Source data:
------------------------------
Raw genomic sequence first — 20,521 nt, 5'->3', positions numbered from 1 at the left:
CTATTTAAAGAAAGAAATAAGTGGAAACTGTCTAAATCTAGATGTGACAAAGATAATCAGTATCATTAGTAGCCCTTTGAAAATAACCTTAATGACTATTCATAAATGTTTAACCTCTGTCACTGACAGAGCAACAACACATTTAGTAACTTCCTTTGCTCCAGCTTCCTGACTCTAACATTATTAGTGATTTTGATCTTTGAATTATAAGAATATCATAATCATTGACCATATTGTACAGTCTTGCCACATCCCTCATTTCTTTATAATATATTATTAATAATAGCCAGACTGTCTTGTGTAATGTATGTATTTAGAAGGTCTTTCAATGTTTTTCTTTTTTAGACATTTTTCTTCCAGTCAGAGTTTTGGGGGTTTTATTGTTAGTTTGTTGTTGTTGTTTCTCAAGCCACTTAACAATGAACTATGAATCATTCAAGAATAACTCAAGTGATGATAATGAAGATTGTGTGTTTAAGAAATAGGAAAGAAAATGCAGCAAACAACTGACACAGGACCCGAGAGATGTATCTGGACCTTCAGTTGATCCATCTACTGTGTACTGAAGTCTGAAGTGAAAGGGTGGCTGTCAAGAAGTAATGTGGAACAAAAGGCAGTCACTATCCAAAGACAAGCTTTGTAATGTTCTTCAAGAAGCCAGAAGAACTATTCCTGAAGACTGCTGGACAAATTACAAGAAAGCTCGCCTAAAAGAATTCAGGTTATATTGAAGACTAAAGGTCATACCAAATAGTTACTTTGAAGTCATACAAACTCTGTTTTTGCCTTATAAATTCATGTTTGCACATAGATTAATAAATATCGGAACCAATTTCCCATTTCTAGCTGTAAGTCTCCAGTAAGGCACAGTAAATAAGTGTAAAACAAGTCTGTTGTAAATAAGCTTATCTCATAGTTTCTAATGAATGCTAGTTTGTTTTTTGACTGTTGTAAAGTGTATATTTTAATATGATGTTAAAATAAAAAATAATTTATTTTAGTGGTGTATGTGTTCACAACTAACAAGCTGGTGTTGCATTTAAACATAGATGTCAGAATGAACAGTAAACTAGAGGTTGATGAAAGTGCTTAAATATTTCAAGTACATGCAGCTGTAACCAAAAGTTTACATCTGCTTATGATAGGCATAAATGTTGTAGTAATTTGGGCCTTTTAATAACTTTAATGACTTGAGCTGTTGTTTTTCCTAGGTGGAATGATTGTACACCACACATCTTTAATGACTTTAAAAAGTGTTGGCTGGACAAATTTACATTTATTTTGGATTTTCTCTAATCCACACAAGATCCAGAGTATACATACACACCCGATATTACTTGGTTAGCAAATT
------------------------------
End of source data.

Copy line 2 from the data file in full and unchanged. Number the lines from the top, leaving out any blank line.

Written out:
CTATTTAAAGAAAGAAATAAGTGGAAACTGTCTAAATCTAGATGTGACAAAGATAATCAGTATCATTAGTAGCCCTTTGAAAATAACCTTAATGACTATTCATAAATGTTTAACCTCTGTCACTGACAGAGCAACAACACATTTAGTAACTTCCTTTGCTCCAGCTTCCTGACTCTAACATTATTAGTGATTTTGATCTTTGAATTATAAGAATATCATAATCATTGACCATATTGTACAGTCTTGCCACATCCCTCATTTCTTTATAATATATTATTAATAATAGCCAGACTGTCTTGTGTAATGTATGTATTTAGAAGGTCTTTCAATGTTTTTCTTTTTTAGACATTTTTCTTCCAGTCAGAGTTTTGGGGGTTTTATTGTTAGTTTGTTGTTGTTGTTTCTCAAGCCACTTAACAATGAACTATGAATCATTCAAGAATAACTCAAGTGATGATAATGAAGATTGTGTGTTTAAGAAATAGGAAAGAAAATGCAGCAAACAACTGACACAGGACCCGAGAGATGTATCTGGACCTTCAGTTGATCCATCTACTGTGTACTGAAGTCTGAAGTGAAAGGGTGGCTGTCAAGAAGTAATGTGGAACAAAAGGCAGTCACTATCCAAAGACAAGCTTTGTAATGTTCTTCAAGAAGCCAGAAGAACTATTCCTGAAGACTGCTGGACAAATTACAAGAAAGCTCGCCTAAAAGAATTCAGGTTATATTGAAGACTAAAGGTCATACCAAATAGTTACTTTGAAGTCATACAAACTCTGTTTTTGCCTTATAAATTCATGTTTGCACATAGATTAATAAATATCGGAACCAATTTCCCATTTCTAGCTGTAAGTCTCCAGTAAGGCACAGTAAATAAGTGTAAAACAAGTCTGTTGTAAATAAGCTTATCTCATAGTTTCTAATGAATGCTAGTTTGTTTTTTGACTGTTGTAAAGTGTATATTTTAATATGATGTTAAAATAAAAAATAATTTATTTTAGTGGTGTATGTGTTCACAACTAACAAGCTGGTGTTGCATTTAAACATAGATGTCAGAATGAACAGTAAACTAGAGGTTGATGAAAGTGCTTAAATATTTCAAGTACATGCAGCTGTAACCAAAAGTTTACATCTGCTTATGATAGGCATAAATGTTGTAGTAATTTGGGCCTTTTAATAACTTTAATGACTTGAGCTGTTGTTTTTCCTAGGTGGAATGATTGTACACCACACATCTTTAATGACTTTAAAAAGTGTTGGCTGGACAAATTTACATTTATTTTGGATTTTCTCTAATCCACACAAGATCCAGAGTATACATACACACCCGATATTACTTGGTTAGCAAATT